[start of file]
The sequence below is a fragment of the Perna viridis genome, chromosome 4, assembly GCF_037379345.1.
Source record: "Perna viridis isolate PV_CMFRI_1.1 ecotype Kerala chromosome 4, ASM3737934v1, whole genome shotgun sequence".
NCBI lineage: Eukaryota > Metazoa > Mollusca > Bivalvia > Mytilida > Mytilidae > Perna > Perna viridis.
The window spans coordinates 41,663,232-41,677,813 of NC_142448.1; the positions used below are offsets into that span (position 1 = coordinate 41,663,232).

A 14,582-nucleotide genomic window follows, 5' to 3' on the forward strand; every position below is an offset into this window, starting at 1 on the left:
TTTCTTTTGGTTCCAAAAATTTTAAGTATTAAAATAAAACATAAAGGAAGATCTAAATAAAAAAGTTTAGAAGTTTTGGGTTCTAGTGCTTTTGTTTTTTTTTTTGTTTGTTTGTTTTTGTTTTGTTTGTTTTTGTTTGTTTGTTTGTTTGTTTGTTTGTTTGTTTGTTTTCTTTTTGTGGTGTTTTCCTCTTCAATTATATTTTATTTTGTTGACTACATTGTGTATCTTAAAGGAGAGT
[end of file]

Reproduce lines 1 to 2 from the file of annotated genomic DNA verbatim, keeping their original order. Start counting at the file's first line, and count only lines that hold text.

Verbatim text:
The sequence below is a fragment of the Perna viridis genome, chromosome 4, assembly GCF_037379345.1.
Source record: "Perna viridis isolate PV_CMFRI_1.1 ecotype Kerala chromosome 4, ASM3737934v1, whole genome shotgun sequence".